“Some of my colleagues seem to believe that the same political message that would require disclosure if run on television should be categorically exempt from the same requirements when placed in the Internet alone,” Ravel said in an October statement. “As a matter of policy, this simply does not make sense.”

Take your “policy” and shove it, Annie dear. In the best of all possible worlds, there would be no such thing as a Federal Election Commission, and the limit of your public utterances would be “You want fries with that?”

So Patterico is renewing the pledge, and so am I: “If the FEC makes rules that limit my First Amendment right to express my opinion on core political issues, I will not obey those rules.”

Period.

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Care Bears scared

One weird little contretemps reflected the tone of the entire game: imagine, if you will, a jump ball between Zack Randolph and Russell Westbrook. Now imagine Westbrook winning the jump. It happened, and the mighty Grizzlies, the one team that can be counted on to try to grind the Thunder into multicolored paste, took one more of a seemingly endless series of body blows from an Oklahoma City team that damned well wanted to go into the All-Star break on a high note. The Thunder were up 18 at the half; the Griz fought back to within 11 halfway through the fourth; despite the sudden absences of Dion Waiters (who stepped on Tony Allen’s foot) and Kevin Durant (probably a precautionary measure), Memphis gained no more ground, and Dave Joerger finally cried Uncle. The final was 105-89, and the Griz are now up 2-1 for the season.

How decisive was this thrashing? Memphis shot 37 percent, missed 10 of 12 treys, and picked up four fast-break points. Still, this is the statistic that stings: 14 Thunder turnovers produced only two point for the Griz. Z-Bo, of course, led the squad with 16 points and 11 boards; Jeff Green picked up 11, nine in the second half; amazingly, Marc Gasol wasn’t much of a factor, 8 points on 2-10 shooting and five rebounds.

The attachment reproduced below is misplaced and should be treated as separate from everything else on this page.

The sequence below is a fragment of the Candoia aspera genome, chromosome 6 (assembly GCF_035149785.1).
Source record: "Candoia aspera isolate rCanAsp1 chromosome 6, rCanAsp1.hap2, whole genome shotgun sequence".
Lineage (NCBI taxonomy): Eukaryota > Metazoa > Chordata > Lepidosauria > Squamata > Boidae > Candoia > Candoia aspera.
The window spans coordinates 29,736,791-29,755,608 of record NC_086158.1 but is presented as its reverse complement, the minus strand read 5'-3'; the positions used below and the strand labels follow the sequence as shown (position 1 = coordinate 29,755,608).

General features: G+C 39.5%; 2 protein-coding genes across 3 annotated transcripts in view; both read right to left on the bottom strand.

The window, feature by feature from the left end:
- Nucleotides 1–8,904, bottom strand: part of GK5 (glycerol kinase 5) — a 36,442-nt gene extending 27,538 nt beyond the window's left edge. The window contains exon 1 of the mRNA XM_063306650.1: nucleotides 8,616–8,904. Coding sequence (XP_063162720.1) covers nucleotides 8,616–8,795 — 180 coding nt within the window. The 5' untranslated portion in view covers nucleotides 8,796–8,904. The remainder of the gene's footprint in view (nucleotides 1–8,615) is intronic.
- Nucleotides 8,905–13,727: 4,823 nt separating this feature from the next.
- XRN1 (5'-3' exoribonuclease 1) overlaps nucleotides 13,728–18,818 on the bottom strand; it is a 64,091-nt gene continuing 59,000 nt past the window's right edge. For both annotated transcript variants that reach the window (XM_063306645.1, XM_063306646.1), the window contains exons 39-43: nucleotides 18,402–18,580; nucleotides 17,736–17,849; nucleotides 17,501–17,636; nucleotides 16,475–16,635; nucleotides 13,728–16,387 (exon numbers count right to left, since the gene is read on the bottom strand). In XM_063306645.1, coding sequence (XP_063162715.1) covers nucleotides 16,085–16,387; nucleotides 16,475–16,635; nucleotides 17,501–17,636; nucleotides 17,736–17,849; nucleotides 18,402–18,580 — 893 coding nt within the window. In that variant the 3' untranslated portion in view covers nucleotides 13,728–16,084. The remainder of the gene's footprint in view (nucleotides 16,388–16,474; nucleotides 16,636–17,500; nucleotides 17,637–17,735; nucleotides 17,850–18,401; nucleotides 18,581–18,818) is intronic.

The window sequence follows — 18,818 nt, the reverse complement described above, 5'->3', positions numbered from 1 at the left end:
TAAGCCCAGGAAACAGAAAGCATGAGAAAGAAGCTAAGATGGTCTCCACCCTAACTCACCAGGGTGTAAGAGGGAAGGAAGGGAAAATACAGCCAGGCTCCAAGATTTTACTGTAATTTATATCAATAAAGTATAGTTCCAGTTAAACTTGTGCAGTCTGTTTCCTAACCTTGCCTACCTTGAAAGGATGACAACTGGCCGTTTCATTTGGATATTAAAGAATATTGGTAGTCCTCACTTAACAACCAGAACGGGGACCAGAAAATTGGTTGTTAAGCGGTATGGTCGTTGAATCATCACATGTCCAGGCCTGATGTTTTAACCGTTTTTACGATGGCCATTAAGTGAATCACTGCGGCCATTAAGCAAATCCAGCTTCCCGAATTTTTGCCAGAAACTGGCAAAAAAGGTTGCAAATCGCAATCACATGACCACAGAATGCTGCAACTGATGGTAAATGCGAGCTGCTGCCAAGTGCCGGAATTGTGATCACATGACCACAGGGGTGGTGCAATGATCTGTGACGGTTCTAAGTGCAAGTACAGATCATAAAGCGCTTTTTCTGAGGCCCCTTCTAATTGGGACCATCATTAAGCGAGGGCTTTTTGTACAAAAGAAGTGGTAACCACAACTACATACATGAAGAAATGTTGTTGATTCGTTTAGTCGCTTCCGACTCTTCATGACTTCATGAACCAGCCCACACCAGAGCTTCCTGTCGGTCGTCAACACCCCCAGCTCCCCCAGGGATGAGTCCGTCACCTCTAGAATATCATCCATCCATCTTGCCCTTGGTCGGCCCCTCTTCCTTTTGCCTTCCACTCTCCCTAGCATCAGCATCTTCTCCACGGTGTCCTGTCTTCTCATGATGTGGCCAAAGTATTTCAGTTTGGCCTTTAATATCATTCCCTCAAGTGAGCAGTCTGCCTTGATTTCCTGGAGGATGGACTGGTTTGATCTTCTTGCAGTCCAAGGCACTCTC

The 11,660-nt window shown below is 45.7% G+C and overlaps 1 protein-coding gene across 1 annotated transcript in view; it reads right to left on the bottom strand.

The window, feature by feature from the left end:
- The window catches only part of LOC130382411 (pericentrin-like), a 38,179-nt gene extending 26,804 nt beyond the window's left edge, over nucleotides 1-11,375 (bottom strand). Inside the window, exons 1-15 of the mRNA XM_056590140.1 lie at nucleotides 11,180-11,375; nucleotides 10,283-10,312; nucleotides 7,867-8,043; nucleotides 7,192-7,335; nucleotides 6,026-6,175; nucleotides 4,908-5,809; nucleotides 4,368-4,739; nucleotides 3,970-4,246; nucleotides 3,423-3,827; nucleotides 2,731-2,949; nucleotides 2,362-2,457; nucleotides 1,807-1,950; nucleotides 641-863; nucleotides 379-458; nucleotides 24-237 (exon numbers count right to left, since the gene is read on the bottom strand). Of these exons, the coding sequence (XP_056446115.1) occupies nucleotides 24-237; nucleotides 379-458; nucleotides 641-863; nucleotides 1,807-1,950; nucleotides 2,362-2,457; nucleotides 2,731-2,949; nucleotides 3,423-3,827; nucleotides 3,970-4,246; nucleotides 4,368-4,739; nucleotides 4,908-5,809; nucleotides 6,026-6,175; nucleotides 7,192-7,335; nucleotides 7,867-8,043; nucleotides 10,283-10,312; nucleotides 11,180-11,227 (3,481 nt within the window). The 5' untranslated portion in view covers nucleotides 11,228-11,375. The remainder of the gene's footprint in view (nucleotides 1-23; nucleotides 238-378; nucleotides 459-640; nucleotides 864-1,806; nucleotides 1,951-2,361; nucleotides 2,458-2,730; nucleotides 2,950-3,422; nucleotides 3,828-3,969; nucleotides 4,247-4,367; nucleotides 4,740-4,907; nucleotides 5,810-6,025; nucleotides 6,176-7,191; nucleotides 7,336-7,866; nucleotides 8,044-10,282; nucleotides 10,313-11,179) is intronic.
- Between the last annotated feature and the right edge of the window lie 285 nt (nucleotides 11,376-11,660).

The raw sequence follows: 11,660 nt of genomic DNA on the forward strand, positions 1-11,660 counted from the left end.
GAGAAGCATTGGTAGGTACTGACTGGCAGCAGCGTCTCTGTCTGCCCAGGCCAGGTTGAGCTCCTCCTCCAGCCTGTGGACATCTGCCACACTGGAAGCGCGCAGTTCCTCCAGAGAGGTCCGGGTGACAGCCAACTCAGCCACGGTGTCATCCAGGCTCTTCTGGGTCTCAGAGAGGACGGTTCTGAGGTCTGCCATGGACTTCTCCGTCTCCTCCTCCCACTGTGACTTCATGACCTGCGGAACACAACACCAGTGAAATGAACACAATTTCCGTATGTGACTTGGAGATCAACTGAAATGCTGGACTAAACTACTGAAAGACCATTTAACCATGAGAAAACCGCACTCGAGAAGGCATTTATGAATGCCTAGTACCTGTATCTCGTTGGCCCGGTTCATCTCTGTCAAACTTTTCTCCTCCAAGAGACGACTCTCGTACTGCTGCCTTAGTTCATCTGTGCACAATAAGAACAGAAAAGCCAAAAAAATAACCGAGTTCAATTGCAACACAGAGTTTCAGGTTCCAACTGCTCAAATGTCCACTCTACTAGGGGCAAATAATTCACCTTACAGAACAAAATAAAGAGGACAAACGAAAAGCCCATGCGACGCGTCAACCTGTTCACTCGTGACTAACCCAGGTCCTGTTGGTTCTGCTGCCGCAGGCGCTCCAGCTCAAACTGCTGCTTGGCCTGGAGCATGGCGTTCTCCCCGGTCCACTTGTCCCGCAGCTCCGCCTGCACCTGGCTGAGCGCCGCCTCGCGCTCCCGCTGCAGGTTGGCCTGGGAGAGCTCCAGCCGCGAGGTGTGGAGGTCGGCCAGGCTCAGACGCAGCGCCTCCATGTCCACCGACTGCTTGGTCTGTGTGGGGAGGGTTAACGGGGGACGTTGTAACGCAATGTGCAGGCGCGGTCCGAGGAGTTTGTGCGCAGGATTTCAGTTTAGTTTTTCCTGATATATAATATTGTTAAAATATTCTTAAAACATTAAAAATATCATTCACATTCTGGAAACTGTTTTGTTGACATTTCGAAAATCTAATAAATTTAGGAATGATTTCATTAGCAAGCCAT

One reason Gasol wasn’t getting anywhere was total Thunder rebound dominance, 49-42. Everyone was snatching boards: Durant had 10 (with 26 points), Russell Westbrook nine (with 24 points and nine assists), Nick Collison nine (with 15 points). Mitch McGary, after two consecutive double-doubles, got a dose of suckage: the Griz keyed on him, and in 15 minutes he managed two boards and six fouls. The Dueling Sixth Men were fairly evenly matched, Waiters collecting 11 points before turning his ankle, Reggie Jackson cashing in eight.

The Pacers put the hurt on the Pelicans tonight, so the Thunder have sole possession of ninth place, and trail the eighth-place Suns by a mere half a game. Assuming we didn’t lose a couple of players tonight, this is a promising position to be in before the next 29 games.

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Version 19.8.41

If you were already somewhat miffed by the blithe assumption by Samsung that you’d keep your mouth shut in front of their Smart TVs, miffage is now intensified:

After Samsung calmed us all down, users of smart TV app Plex noticed a Pepsi commercial playing in the middle of content streamed from their own media server within the house. Plex simplifies using your home computer as a media server for smart TVs, streaming devices, tablets, phones, and game consoles. It is not supposed to inject ads in the middle of the program you’re enjoying. Yet that’s what users report happening: Pepsi ads pop up during shows streamed to their sets using Plex.

A spokesperson for Plex told GigaOm that they weren’t adding ads to users’ video streams. Users reported Pepsi ads interjected in other programs while playing programs directly on the TV from their computer, so the app wasn’t serving up the ads. This was caused by the TV, and only users of Samsung smart TVs have reported it.